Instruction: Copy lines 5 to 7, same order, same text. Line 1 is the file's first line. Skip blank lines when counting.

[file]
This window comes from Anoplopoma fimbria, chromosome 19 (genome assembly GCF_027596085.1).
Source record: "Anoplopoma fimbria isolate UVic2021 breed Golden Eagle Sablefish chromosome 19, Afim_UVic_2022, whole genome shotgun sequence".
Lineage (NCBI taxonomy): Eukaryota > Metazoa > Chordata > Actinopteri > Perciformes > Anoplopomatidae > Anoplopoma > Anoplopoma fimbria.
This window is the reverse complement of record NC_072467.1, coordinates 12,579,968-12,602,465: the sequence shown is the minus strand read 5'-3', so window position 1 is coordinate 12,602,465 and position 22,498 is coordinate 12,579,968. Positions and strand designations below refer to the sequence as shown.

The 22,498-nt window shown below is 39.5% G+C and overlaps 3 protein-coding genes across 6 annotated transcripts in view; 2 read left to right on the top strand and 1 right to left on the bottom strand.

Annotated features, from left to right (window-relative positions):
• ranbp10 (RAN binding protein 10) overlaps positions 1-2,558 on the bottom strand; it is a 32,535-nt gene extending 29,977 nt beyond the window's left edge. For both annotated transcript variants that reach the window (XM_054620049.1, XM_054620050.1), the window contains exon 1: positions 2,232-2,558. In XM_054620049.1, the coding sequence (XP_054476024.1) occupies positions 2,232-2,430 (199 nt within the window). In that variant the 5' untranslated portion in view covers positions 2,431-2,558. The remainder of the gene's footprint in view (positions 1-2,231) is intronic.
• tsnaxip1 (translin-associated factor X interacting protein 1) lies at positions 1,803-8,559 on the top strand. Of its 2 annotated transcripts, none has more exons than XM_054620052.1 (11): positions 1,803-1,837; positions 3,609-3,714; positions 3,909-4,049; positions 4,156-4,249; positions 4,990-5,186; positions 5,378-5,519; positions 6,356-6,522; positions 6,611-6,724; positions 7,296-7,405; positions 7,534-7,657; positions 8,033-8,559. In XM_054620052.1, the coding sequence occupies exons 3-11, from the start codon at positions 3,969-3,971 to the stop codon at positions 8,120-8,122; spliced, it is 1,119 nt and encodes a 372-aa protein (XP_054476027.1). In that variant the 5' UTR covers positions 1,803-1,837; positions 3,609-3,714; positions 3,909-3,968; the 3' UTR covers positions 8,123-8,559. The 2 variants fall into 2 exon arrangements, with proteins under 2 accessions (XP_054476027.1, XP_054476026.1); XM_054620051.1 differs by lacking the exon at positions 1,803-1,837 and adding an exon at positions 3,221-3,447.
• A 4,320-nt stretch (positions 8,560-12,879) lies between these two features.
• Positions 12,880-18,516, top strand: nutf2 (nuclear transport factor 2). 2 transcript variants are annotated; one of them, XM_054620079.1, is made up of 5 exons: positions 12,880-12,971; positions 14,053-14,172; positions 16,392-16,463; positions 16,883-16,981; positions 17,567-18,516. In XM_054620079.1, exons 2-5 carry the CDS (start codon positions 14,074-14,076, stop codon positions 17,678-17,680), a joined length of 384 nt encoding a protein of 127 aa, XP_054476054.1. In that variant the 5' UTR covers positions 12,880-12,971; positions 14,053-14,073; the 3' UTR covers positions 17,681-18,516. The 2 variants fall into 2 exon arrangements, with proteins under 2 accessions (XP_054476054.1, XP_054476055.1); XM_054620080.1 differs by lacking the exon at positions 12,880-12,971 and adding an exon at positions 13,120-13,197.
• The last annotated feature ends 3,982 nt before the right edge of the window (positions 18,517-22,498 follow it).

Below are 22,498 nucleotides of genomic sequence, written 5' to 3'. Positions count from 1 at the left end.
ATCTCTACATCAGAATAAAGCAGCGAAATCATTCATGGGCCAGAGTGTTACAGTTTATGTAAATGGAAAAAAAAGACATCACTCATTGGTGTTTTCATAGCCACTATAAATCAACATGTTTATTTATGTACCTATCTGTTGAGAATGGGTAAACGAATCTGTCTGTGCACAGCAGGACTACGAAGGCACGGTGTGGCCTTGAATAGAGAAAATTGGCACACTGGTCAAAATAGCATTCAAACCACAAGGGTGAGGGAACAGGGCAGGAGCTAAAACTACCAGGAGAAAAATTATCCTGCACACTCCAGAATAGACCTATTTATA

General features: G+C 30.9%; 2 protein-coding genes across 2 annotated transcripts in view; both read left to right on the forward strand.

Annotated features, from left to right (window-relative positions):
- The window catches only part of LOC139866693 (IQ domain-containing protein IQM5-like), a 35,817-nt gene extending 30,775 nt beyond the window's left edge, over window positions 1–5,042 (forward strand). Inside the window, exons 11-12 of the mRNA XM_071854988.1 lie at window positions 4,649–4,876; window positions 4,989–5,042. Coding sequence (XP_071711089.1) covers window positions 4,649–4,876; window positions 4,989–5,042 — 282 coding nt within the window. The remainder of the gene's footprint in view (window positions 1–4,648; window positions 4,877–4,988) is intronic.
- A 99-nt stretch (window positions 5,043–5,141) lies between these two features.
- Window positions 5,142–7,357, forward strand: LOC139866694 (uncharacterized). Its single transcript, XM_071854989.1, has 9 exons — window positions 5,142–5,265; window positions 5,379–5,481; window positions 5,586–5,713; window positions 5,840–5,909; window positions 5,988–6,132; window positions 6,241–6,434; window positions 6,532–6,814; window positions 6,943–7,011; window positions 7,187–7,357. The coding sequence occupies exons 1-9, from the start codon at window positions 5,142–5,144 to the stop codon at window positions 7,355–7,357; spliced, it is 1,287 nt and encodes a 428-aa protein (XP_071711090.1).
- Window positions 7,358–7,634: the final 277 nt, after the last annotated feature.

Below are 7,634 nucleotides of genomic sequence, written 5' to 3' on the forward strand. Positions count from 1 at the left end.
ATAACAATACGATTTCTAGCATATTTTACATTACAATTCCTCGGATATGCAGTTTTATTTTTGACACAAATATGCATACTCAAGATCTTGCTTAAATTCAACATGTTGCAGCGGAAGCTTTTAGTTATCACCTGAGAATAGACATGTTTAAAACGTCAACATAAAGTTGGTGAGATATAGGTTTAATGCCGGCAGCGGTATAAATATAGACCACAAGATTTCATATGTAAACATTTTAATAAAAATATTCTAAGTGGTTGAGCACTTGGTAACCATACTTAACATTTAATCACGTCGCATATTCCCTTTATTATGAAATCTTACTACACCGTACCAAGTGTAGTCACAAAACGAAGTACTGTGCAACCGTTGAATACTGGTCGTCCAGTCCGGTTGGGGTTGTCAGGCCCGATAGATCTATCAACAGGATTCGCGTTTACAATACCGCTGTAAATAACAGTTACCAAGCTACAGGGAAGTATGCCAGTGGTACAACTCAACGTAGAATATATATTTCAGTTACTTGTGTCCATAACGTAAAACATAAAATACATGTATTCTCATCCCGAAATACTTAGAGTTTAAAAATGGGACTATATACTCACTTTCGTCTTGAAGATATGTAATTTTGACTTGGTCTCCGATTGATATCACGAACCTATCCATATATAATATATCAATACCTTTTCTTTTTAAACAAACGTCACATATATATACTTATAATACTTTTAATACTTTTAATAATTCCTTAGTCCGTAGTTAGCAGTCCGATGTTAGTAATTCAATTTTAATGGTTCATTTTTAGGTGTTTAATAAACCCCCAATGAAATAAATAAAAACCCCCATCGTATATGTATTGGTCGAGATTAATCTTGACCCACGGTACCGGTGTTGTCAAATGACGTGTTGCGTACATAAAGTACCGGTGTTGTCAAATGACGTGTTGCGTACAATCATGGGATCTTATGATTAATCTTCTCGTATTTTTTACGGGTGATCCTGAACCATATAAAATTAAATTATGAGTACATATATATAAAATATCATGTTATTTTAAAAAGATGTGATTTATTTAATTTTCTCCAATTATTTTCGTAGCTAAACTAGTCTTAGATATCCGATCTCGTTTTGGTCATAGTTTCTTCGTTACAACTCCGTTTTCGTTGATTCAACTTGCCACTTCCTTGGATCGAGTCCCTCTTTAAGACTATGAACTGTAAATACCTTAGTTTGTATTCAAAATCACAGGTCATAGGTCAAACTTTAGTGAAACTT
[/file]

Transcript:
The 22,498-nt window shown below is 39.5% G+C and overlaps 3 protein-coding genes across 6 annotated transcripts in view; 2 read left to right on the top strand and 1 right to left on the bottom strand.

Annotated features, from left to right (window-relative positions):
• ranbp10 (RAN binding protein 10) overlaps positions 1-2,558 on the bottom strand; it is a 32,535-nt gene extending 29,977 nt beyond the window's left edge. For both annotated transcript variants that reach the window (XM_054620049.1, XM_054620050.1), the window contains exon 1: positions 2,232-2,558. In XM_054620049.1, the coding sequence (XP_054476024.1) occupies positions 2,232-2,430 (199 nt within the window). In that variant the 5' untranslated portion in view covers positions 2,431-2,558. The remainder of the gene's footprint in view (positions 1-2,231) is intronic.